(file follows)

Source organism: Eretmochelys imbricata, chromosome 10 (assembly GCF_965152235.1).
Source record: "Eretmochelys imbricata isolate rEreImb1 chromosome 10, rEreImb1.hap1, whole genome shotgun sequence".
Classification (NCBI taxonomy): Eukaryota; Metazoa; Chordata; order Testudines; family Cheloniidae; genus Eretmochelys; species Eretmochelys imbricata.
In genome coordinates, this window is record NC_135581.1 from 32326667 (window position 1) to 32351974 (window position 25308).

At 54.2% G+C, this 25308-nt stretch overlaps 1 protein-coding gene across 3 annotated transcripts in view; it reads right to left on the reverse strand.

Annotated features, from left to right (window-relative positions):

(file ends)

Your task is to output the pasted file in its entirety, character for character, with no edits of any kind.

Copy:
Source organism: Eretmochelys imbricata, chromosome 10 (assembly GCF_965152235.1).
Source record: "Eretmochelys imbricata isolate rEreImb1 chromosome 10, rEreImb1.hap1, whole genome shotgun sequence".
Classification (NCBI taxonomy): Eukaryota; Metazoa; Chordata; order Testudines; family Cheloniidae; genus Eretmochelys; species Eretmochelys imbricata.
In genome coordinates, this window is record NC_135581.1 from 32326667 (window position 1) to 32351974 (window position 25308).

At 54.2% G+C, this 25308-nt stretch overlaps 1 protein-coding gene across 3 annotated transcripts in view; it reads right to left on the reverse strand.

Annotated features, from left to right (window-relative positions):